Over and over again I’d find myself bending and twisting into a mold that I thought they wanted me to be in order to be lovable. And eventually I’d wake up to realize the mess of our ridiculous and one-sided relationship was inauthentic at best and damaging at worst. I’d end it and move on, back on the dating apps the same night of a break up, if not sooner.
I dated a lot of people in my first year of being in Chicago.
No man was safe. I dated polar opposites. My best guy friend. Blazing misogynists. And anyone who seemed decent enough, healthy enough, and sane enough to not turn on me. I did this all while ignoring what happened to me in China. Like a good American, I instead focused on burying those feelings deep down into the hidden chambers of myself, and attempted to squash the growing paranoia I felt.
How the Destructive Dating Patterns Escalated
But, surprise, surprise–all the traumas of China and Savan snuck up on me eventually, and as they caught up to me, my destructive dating patterns escalated:
- Anxiety I’d get stuck with the wrong person.
- Ending relationships as soon as something went sour.
- Trying to change myself in order to be more lovable.
- Going out with men I’d never be compatible with.
- Performing desirability.
- Being a caregiver even when I didn’t care.
- Feeling compelled to make someone love me.
- Trying to be sweeter, more flexible, less opinionated, more of a pleaser, more girly, less aggressive, less loud, less me.
- Believing I was the problem and therefore could be the solution.
- Feeling paranoid that every person I dated was secretly plotting to fuck shit up.
- Fear of abandonment issues trying to maintain even horrible relationships.
But I kept swimming as my traumas tried to drown me.
I know. I know what you’re thinking: But wait, Clo Bare! That’s not the Clo Bare we know and love! Why didn’t you face your issues head on? Why didn’t you dive right in and start self-healing?
Well, my friends, it took me a while to get to the place where I could even identify what I felt, let alone why I felt it.
So instead of diving into my feels and healing, I took a long painful side road before I could find my way to the Clo Bare you all know and love.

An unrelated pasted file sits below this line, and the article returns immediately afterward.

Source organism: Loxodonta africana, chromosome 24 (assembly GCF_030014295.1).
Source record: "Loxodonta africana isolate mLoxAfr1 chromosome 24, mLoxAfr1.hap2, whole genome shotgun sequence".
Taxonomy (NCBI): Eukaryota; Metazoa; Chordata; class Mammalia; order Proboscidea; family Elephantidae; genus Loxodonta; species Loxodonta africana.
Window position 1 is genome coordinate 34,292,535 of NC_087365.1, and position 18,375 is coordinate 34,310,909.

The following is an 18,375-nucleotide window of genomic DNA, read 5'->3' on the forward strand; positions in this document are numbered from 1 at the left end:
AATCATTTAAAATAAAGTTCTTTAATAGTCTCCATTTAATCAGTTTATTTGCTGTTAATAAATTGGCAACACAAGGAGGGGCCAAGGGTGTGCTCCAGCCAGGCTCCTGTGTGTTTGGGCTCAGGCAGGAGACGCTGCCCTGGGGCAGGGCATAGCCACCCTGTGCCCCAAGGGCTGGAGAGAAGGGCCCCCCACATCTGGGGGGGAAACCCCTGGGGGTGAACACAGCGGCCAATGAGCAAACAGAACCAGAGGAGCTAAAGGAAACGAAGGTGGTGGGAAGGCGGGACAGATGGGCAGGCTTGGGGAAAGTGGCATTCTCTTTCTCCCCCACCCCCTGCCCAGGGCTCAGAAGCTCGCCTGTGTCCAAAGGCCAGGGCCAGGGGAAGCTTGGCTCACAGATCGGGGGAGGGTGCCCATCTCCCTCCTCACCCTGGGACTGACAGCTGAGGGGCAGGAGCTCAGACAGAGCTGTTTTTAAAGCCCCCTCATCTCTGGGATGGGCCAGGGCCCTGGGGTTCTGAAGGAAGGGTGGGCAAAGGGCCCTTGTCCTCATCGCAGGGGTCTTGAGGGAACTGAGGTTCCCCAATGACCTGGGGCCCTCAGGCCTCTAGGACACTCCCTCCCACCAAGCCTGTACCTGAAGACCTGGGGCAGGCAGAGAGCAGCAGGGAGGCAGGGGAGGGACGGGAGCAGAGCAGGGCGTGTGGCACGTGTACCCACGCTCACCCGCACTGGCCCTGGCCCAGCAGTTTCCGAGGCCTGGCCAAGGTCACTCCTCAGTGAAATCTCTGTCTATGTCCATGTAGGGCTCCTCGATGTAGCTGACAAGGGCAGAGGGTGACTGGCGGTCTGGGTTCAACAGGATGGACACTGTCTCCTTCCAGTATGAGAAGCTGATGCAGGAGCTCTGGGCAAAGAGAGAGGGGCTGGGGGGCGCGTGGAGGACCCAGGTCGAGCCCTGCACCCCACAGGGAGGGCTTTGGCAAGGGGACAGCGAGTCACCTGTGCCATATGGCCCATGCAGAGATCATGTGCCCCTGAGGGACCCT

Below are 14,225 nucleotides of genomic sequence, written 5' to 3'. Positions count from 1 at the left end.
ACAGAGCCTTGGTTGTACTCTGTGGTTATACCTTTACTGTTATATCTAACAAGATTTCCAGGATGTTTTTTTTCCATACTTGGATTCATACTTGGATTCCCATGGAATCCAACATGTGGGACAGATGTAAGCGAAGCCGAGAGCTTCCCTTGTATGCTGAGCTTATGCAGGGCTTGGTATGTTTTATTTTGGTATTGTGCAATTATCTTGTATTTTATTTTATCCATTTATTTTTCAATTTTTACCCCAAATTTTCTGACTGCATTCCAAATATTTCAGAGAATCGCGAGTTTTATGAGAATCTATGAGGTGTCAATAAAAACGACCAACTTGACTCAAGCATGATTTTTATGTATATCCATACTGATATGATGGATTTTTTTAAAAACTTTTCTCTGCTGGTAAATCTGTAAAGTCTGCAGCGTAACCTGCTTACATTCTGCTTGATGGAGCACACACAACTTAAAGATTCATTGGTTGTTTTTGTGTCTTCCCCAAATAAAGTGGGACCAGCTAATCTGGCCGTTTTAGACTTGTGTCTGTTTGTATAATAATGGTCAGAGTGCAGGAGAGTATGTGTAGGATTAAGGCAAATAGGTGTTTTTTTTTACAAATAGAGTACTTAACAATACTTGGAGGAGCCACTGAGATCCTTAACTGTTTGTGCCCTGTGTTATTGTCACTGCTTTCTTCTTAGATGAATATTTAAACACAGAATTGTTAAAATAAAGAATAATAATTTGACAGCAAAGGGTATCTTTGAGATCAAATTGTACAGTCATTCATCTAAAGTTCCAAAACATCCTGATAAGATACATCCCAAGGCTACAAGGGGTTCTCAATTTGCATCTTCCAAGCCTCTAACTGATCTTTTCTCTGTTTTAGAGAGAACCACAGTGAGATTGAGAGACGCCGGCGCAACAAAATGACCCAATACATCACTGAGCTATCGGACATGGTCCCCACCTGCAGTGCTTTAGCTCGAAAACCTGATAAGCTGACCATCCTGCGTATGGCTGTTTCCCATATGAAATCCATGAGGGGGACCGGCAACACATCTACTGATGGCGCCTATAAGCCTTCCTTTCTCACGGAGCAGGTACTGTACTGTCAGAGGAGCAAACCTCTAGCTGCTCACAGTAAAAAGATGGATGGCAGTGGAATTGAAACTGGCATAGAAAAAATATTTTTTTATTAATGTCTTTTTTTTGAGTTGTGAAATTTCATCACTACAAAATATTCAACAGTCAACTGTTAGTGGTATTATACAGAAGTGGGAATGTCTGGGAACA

Fear of Abandonment Issues Driving Me Towards Security
That long road back to me started with a detour in dating my ex. The same one I slept with while on a visit back home. (Told you’d we’d come back to it.)
Remember Kyle from “Destructive Relationships to Avoid: Dating the Wrong Men“?
Same one. Spoiler alert: He didn’t magically become the “right man”.
To refresh you memory, Kyle and I dated on and off through my later years of high school and throughout my college experience. We slept together intermittently through the better half of a decade, and prior to Savan, he was the one relationship I compared all other relationships to.
And he also happened to be the absolute definition of safety, security and familiarity to me at the time.
You see, Kyle always felt like home, even when we were at each other’s throats. We had shared history, we loved each other’s families, we knew each other’s bad habits and good habits, and despite it making absolutely zero sense, somehow we loved each other even if we couldn’t understand each other. Even though we lived on completely different planets, it felt comfortable being with someone who knew me so well and vice versa.
Knowing him meant he wouldn’t turn into someone else. He couldn’t! I knew he didn’t have a god delusion. I knew him too well for him to hide something like that. That was enough.
Well, until it wasn’t anymore.
But at the time, being together felt like the solution.
It was so romantic, after all! Finding love again with my high school sweetheart! Surely this would supersede the romance with he who must not be named! Never mind that we were incompatible as teenagers and baby adults–Now?! We would make it work by sheer will alone because LOVE!
And it did work in a magical way for a few months.